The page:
paper stock to a temperature above the melting point of 5 3 moles of formaldehyde per mole of urea to the extent the isoprene resin. that a 65 weight percent aqueous solution of the urea- The corrugated medium prepared was tested for formaldehyde resin at a pH in the range of 7 to 10 ConCora or edgewise compression test using the method has a viscosity in the range of from 200 to 1500 centidescribed by R. C. McKee, J. W. Gander, and J. R. 10 poises. Wachuta of The Institute of Paper Chemistry, Appleton, 2. A process according to claim 1 wherein the isoprene Wis, in the November 1961 issue of Paperboard Packresin and the lignosulfonate are mixed in the presence of aging. Also, fiat crush tests were made of corrugated from 0.5 to 2 weight percent of the urea-formaldehyde board prepared from the corrugated medium. The flat stabilizer. crush tests were made under TAPP-I Standards Method 3. A process according to claim 2 wherein the ligno- T808 using standard humidity conditions where the sulfonateisaspent sulfite liquor. board was exposed for 24 hours at 73 F. to an atmosphere 4. A process according to claim 3 wherein the ratio having 50 percent relative humidity and humid condiof spent sulfite liquor solids to the isoprene resin is in tions where the board was exposed for 24 hours at 40 the range of from 0.75:1 to 2.0:1, with the urea-formal- F. to an atmosphere having 80 percent relative humidity. dehyde resin being formed by reacting from 1.5 to 2 moles In addition to the above, a corrugated medium was of formaldehyde per mole of urea to a viscosity of from prepared from paper sheet which had not been subjected 300 to 1,000 centipoises, and the cellulosic fibers are to the treatment with lignosulfonate and also from paper treated with from 0.5 to 2 weight percent of the stabilized sheet which had been treated with the lignosulfonatemixture of spent sulfite liquor and the isoprene resin. isoprene mixture stabilized with the acetic acid-alkali 25 5. A process according to claim 4 wherein the celmetal acetate stabilizer similar to that disclosed in Exlulosic fibers treated with the mixture of spent sulfite ample I of copending patent application, Ser. No. 798,- liquor and isoprene resin are subsequently dewatered 771 now Pat. No. 3,630,833 referred to above. The deand heated at a temperature exceeding the melting point tails and the results of the tests obtained are shown in of the resin by from 20 to 100 C. the table below.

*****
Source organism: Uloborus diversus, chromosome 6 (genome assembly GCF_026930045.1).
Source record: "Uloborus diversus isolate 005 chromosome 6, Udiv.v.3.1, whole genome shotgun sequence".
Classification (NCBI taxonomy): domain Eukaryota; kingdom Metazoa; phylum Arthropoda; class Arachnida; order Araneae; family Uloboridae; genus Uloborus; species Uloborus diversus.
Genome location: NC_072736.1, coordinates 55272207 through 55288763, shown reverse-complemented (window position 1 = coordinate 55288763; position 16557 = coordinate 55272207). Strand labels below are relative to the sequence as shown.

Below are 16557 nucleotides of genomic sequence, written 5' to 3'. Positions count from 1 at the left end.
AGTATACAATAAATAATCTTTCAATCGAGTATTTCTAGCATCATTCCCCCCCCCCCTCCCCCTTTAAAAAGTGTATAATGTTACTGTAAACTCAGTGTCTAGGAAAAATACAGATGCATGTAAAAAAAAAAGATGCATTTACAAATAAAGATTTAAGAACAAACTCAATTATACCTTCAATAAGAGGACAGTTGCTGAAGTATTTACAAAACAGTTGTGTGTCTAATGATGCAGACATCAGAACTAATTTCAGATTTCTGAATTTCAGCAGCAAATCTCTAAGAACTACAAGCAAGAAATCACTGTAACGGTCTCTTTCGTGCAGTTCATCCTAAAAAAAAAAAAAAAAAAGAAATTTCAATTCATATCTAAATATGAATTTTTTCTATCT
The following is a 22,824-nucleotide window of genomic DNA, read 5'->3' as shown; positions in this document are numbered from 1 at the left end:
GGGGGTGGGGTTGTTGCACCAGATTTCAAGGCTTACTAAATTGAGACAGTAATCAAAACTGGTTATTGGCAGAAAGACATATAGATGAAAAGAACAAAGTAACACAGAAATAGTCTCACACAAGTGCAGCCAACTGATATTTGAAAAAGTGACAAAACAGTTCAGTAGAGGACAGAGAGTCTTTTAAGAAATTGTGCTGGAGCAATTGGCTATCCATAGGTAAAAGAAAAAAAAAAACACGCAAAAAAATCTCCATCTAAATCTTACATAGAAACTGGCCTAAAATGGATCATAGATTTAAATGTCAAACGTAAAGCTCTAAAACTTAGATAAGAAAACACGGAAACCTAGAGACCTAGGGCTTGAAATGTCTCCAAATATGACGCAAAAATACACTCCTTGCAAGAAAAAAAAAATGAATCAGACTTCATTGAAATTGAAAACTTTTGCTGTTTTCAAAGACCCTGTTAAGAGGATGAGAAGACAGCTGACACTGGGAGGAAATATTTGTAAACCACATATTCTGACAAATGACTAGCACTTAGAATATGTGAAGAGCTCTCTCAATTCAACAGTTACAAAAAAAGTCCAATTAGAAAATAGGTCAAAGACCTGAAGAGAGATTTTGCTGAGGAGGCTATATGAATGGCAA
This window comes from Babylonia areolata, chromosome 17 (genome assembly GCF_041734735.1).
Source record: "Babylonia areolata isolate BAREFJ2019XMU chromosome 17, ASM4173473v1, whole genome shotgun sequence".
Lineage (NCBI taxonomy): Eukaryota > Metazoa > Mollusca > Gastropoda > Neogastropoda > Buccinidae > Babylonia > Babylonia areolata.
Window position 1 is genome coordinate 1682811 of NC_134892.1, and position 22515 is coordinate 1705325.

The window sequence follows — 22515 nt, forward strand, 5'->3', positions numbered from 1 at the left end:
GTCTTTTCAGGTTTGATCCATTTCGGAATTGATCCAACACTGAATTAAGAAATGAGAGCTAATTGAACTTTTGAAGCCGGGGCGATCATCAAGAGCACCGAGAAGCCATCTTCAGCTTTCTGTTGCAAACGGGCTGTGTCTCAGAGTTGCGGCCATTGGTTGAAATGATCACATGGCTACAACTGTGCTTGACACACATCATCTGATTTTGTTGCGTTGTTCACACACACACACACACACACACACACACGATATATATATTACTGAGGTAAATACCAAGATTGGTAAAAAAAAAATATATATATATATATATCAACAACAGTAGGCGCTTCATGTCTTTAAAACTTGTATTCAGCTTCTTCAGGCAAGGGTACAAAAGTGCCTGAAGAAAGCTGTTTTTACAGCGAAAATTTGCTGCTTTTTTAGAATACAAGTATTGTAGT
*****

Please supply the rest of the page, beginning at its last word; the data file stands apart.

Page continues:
Thickness Basic Flat crush of ourof paper Weight, rugated board, lbsfmfi sheet, lbs/1,000 ConCora Treatment of paper sheet inches it. lbs/in. Standard Humid No treatment 0135 34. 1 65. 1 54 27. 1 Treated with acetic acid-stabilized mixture 0130 33.5 70. 2 63. 4 44. l Treated with urea-formaldehyde stabilized mixture 0125 33. 4 90.4 66. 1 48. 1

What is claimed is: 6. A process according to claim 5 wherein the paper 1. In a process for the preparation of paper sheet sheet is heated at a temperature in the range of from wherein a paper sheet is formed from an aqueous slurry to 60 C. in excess of the melting point of the isoof cellulosic fibers, the improvement to increase strength prene resin. and water resistance of the paper sheet which comprises 7. A paper sheet obtained by the process of claim 1. treating the cellulosic fibers in an aqueous slurry with 0.25 to 5 weight percent of a stabilized mixture consist- References Cited ing essentially of a lignosulfonate and isoprene resin, UNITED STATES PATENTS said resin having a melting point in the range of 80 to 130 C., dewatering the cellulosic fibers, and heating 3'630833 12/1971 Flfe 162-163 the dewatered fibers to a temperature exceeding the 2,898,239 11/1956 Sulzer et 26029'4 UA meltin oint of the isoprene resin, said mixture of lignosu lffnate and isoprene resin being formed :by mix- LEON BASHORE Primary Exammer ing in an aqueous medium the lignosulfonate with the -P. C-HIN, Assistant Examiner isoprene resin ground to a particulate form in a ratio of lignosulfonate to the resin in the range of 0.5:1 to 4:1, based upon the dry weights, said lignosulfonate and iso- U.S. Cl. X.R. 162164, 169

Referenced by
Citing PatentFiling datePublication dateApplicantTitle
US5501772 *Jun 7, 1996Mar 26, 1996Calgon CorporationAcrylamide and quaternary ammonium acrylate
US5501773 *Jun 7, 1995Mar 26, 1996Calgon CorporationCellulosic, modified lignin and cationic polymer composition and process for making improved paper or paperboard
US5567277 *Dec 4, 1995Oct 22, 1996Calgon CorporationCellulosic, modified lignin and cationic polymer composition and process for making improved paper or paperboard
US5647956 *Dec 4, 1995Jul 15, 1997Calgon CorporationCellulosic, modified lignin and cationic polymer composition and process for making improved paper or paperboard
Classifications
U.S. Classification162/163, 162/169, 162/164.5
International ClassificationD21H17/23, D21H17/00, D21H17/50, D21H17/35
Cooperative ClassificationD21H17/23, D21H17/35, D21H17/50
European ClassificationD21H17/23, D21H17/35, D21H17/50